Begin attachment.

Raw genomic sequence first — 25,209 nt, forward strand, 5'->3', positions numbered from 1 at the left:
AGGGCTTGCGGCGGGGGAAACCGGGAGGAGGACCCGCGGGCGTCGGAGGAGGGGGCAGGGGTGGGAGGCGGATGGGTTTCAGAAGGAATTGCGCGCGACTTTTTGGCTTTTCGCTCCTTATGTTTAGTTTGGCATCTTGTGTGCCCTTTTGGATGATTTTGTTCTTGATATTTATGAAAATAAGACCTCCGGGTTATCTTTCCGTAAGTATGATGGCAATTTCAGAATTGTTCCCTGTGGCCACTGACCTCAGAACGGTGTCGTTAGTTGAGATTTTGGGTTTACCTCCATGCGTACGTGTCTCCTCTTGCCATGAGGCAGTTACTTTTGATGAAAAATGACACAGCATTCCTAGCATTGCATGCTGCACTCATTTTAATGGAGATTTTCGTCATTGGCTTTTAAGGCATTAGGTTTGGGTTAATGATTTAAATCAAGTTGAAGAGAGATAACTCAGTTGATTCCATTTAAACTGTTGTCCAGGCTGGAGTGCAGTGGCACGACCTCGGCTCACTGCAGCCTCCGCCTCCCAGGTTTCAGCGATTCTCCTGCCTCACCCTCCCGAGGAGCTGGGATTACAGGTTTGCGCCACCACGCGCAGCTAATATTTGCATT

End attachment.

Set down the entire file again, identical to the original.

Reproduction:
Raw genomic sequence first — 25,209 nt, forward strand, 5'->3', positions numbered from 1 at the left:
AGGGCTTGCGGCGGGGGAAACCGGGAGGAGGACCCGCGGGCGTCGGAGGAGGGGGCAGGGGTGGGAGGCGGATGGGTTTCAGAAGGAATTGCGCGCGACTTTTTGGCTTTTCGCTCCTTATGTTTAGTTTGGCATCTTGTGTGCCCTTTTGGATGATTTTGTTCTTGATATTTATGAAAATAAGACCTCCGGGTTATCTTTCCGTAAGTATGATGGCAATTTCAGAATTGTTCCCTGTGGCCACTGACCTCAGAACGGTGTCGTTAGTTGAGATTTTGGGTTTACCTCCATGCGTACGTGTCTCCTCTTGCCATGAGGCAGTTACTTTTGATGAAAAATGACACAGCATTCCTAGCATTGCATGCTGCACTCATTTTAATGGAGATTTTCGTCATTGGCTTTTAAGGCATTAGGTTTGGGTTAATGATTTAAATCAAGTTGAAGAGAGATAACTCAGTTGATTCCATTTAAACTGTTGTCCAGGCTGGAGTGCAGTGGCACGACCTCGGCTCACTGCAGCCTCCGCCTCCCAGGTTTCAGCGATTCTCCTGCCTCACCCTCCCGAGGAGCTGGGATTACAGGTTTGCGCCACCACGCGCAGCTAATATTTGCATT